This text is an introduction to spectral graph theory, but it could also be seen as an invitation to algebraic graph theory. The first half is devoted to graphs, finite fields, and how they come together. This part provides an appealing motivation and context of the second, spectral, half. The text is enriched by many exercises and their solutions.

The target audience are students from the upper undergraduate level onwards. We assume only a familiarity with linear algebra and basic group theory. Graph theory, finite fields, and character theory for abelian groups receive a concise overview and render the text essentially self-contained.]]>

These notes focus on the geometry and topology of Coxeter groups and buildings, especially nonspherical cases. The emphasis is on geometric intuition, and there are many examples and illustrations. Part I describes Coxeter groups and their geometric realisations, particularly the Davis complex, and Part II gives a concise introduction to buildings.

This book will be suitable for mathematics graduate students and researchers in geometric group theory, as well as algebra and combinatorics. The assumed background is basic group theory, including group actions, and basic algebraic topology, together with some knowledge of Riemannian geometry.]]>
*Non-linear PDEs, Mathematical Physics and Stochastic Analysis*, held at NTNU, Trondheim, July 4–7, 2016 (https://wiki.math.ntnu.no/holden60).

The mathematical tools involved draw from a wide variety of techniques in functional analysis, operator theory, and probability theory.

This collection of research papers will be of interest to any active scientist working in one of the above mentioned areas.]]>

The aim of the book is a systematic development, by example, of noncommutative harmonic analysis on infinite-dimensional (non-locally compact) matrix groups. We generalize the notion of regular, quasi-regular and induced representations for arbitrary infinite-dimensional groups. The central idea to verify the irreducibility is the Ismagilov conjecture. We also extend the Kirillov orbit method for the group of upper triangular matrices of infinite order.

In order to make the content accessible to a wide audience of nonspecialists, the exposition is essentially self-contained and very few prerequisites are needed. The book is aimed at graduate and advanced undergraduate students, as well as mathematicians who wish an introduction to representations of infinite-dimensional groups.]]>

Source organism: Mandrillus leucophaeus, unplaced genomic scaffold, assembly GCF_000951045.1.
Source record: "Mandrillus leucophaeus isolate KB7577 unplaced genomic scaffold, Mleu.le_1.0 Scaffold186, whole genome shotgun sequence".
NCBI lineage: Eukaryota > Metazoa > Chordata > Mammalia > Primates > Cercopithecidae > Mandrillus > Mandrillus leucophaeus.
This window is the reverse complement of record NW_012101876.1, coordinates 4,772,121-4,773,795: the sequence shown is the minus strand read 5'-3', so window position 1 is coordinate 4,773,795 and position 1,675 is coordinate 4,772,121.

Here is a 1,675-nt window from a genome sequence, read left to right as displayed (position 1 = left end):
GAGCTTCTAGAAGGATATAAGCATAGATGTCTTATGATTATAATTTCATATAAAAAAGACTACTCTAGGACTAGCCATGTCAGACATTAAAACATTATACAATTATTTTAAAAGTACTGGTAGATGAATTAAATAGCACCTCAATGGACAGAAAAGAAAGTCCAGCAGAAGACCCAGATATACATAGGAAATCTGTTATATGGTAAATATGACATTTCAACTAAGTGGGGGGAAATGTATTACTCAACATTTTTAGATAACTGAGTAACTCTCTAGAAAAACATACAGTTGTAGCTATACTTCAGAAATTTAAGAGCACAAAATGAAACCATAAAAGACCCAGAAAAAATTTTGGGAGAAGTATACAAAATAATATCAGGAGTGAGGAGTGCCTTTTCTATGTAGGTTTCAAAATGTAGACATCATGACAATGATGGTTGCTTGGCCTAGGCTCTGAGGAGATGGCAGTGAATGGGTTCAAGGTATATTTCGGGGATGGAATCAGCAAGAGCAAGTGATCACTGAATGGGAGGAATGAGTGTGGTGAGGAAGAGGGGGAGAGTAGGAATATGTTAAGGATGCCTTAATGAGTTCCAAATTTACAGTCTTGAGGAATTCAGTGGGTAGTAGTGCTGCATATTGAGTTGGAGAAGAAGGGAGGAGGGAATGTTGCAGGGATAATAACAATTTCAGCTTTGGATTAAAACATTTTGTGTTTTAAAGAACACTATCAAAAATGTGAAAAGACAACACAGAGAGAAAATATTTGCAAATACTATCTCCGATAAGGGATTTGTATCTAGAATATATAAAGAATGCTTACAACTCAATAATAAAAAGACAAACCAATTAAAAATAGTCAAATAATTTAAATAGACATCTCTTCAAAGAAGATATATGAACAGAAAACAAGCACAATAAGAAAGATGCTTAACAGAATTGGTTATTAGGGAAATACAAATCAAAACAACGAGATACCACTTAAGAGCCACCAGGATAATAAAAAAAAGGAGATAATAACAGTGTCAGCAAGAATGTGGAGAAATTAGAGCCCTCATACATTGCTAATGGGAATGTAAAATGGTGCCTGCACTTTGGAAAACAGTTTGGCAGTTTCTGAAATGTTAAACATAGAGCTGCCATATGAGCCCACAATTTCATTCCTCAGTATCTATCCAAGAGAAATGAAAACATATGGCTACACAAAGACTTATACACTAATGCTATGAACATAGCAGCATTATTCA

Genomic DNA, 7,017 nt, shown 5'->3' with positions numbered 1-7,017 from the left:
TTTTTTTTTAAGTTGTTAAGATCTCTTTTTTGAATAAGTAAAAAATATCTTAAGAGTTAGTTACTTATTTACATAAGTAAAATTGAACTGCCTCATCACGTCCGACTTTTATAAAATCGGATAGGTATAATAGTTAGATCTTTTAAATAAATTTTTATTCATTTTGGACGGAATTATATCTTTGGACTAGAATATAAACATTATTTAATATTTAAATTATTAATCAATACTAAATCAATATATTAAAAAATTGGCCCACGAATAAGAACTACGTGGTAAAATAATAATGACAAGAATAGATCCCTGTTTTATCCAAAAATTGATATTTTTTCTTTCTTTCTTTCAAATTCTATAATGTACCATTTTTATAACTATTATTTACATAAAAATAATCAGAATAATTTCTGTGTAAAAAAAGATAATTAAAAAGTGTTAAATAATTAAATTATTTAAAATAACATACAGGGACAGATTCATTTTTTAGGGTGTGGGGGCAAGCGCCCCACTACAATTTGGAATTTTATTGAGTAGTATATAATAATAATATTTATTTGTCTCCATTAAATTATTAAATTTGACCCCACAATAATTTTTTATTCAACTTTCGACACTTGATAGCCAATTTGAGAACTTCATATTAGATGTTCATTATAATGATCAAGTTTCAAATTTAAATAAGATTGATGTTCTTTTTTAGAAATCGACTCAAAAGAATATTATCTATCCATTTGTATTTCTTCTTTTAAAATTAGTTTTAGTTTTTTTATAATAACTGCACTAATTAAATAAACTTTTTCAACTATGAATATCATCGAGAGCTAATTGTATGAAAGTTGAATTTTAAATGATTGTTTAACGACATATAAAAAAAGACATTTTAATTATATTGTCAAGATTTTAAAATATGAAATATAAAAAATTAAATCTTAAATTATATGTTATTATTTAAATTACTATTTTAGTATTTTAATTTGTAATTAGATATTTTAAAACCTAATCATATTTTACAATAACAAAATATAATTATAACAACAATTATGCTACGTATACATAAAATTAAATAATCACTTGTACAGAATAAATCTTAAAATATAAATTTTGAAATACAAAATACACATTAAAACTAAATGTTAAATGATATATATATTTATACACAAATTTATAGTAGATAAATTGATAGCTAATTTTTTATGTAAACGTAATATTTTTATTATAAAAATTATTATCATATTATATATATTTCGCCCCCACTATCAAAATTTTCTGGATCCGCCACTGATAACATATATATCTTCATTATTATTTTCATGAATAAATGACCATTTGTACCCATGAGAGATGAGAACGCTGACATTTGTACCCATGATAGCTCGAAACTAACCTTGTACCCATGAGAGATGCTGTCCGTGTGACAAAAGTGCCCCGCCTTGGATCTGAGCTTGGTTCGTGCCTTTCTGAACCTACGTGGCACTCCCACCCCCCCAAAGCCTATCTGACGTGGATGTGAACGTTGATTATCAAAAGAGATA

These lectures are intended to form a good starting point for graduate students and researchers who wish to familiarize themselves with the foundations of the topics covered here. Furthermore they give an introduction to current research directions, including the state of some open problems in the field.]]>

This volume presents lecture notes from a spring school in model theory which took place in Münster, Germany. The notes are aimed at PhD students but should also be accessible to undergraduates with some basic knowledge in model theory. They contain the core of stability theory (Bays, Palacín), two chapters connecting generalized stability theory with group theory (Clausen and Tent, Simon), as well as introductions to the model theory of valued fields (Hils, Jahnke) and motivic integration (Halupczok).]]>

Written for a broad audience, this accessible and self-contained book can be used for graduate courses (some 30 exercises are supplied). Specialists will appreciate the inclusion of over 30 open problems and the rich bibliography of over 450 references.]]>

This book provides a self-contained introduction to modern mathematical approaches to shape optimization, relying only on undergraduate level prerequisite but allowing to tackle open questions in this vibrant field. The analytical and geometrical tools and methods for the study of shapes are developed. In particular, the text presents a systematic treatment of shape variations and optimization associated with the Laplace operator and the classical capacity. Emphasis is also put on differentiation with respect to domains and a FAQ on the usual topologies of domains is provided. The book ends with geometrical properties of optimal shapes, including the case where they do not exist.]]>

In this research monograph, foundational aspects of rigid geometry are discussed, putting emphasis on birational and topological features of rigid spaces. Besides the rigid geometry itself, topics include the general theory of formal schemes and formal algebraic spaces, based on a theory of complete rings which are not necessarily Noetherian. Also included is a discussion on the relationship with Tate‘s original rigid analytic geometry,
V.G. Berkovich‘s analytic geometry and R. Huber‘s adic spaces. As a model example of applications, a proof of Nagata‘s compactification theorem for schemes is given in the appendix. The book is encyclopedic and almost
self-contained.]]>

This volume is a collection of contributions by the participants of the conference IMPANGA15, organized by participants of the seminar, as well as notes from the major lecture series of the seminar in the period 2010–2015. Both original research papers and self-contained expository surveys can be found here. The articles circulate around a broad range of topics within algebraic geometry such as vector bundles, Schubert varieties, degeneracy loci, homogeneous spaces, equivariant cohomology, Thom polynomials, characteristic classes, symmetric functions and polynomials, and algebraic geometry in positive characteristic.]]>